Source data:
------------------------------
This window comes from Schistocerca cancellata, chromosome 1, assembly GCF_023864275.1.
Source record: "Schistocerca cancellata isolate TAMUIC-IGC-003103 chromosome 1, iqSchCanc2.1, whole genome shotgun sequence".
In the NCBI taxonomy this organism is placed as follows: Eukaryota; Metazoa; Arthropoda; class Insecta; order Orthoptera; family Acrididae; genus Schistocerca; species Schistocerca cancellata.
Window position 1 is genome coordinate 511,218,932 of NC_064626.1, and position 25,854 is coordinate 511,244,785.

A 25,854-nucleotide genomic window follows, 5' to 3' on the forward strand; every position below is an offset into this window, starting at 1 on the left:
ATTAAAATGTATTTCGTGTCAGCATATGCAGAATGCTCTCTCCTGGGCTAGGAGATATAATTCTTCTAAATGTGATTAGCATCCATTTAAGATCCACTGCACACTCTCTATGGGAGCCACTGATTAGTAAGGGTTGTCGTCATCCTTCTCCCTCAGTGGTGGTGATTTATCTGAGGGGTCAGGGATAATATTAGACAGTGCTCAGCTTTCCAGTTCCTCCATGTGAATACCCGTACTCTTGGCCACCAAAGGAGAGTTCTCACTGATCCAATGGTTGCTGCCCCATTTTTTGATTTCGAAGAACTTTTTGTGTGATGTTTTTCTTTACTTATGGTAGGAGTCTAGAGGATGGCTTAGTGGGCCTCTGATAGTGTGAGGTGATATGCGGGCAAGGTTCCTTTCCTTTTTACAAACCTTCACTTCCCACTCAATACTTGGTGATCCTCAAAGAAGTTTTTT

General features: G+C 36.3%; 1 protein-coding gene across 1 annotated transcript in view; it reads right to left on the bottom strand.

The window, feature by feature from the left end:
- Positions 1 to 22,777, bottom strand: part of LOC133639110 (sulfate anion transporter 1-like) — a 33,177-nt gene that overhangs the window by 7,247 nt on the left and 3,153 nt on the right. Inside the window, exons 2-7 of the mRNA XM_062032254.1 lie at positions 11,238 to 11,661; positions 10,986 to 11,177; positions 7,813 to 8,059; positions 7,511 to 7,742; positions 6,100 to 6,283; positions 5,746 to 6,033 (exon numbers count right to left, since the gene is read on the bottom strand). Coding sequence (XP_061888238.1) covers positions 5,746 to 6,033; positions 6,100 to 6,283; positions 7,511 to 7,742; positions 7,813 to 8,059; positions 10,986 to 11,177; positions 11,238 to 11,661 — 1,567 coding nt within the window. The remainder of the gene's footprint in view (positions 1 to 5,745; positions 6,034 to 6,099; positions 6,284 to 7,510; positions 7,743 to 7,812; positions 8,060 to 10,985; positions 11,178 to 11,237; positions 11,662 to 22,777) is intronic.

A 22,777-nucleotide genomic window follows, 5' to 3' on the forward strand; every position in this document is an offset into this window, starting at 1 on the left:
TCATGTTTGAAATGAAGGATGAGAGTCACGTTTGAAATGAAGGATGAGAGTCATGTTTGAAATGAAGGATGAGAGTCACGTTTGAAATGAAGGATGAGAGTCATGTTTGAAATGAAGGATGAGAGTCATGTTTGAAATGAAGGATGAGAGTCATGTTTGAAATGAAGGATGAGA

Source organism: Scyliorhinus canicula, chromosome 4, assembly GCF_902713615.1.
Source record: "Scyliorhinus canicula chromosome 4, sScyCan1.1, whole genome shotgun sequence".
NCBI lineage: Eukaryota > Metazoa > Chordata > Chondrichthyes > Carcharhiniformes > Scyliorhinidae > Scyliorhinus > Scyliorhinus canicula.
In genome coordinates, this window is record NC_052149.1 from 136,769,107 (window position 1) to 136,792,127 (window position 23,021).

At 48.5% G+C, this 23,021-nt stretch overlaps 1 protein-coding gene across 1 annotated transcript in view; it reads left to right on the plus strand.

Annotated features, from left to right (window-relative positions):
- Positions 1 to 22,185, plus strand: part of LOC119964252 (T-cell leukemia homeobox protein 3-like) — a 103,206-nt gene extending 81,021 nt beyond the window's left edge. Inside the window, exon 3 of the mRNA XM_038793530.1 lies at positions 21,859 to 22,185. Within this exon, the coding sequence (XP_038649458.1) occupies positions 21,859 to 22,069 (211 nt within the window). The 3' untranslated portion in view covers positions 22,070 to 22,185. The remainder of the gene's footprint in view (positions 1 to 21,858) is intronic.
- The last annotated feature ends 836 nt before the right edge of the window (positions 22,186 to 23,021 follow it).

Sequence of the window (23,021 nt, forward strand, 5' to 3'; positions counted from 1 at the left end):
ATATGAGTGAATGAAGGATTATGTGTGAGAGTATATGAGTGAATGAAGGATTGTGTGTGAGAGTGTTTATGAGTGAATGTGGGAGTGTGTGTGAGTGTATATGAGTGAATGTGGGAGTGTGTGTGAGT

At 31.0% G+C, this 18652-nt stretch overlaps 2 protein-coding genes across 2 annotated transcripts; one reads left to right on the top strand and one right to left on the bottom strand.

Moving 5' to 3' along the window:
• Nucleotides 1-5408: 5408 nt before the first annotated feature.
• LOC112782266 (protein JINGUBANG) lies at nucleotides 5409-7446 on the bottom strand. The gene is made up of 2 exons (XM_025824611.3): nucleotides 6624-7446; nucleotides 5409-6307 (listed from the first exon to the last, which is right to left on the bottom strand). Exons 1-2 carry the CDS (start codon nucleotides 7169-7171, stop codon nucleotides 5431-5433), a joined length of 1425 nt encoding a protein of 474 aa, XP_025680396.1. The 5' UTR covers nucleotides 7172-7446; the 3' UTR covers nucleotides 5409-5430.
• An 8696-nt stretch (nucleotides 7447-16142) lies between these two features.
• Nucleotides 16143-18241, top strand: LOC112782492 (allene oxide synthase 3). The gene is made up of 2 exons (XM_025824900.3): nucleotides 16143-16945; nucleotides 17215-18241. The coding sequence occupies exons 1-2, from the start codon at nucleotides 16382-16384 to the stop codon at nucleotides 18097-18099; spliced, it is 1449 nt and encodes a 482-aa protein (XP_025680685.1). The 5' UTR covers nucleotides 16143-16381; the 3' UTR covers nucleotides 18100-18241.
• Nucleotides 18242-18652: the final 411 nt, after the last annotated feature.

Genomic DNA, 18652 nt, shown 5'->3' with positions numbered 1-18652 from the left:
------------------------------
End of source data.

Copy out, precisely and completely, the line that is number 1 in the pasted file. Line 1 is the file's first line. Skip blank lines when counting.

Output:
This window comes from Schistocerca cancellata, chromosome 1, assembly GCF_023864275.1.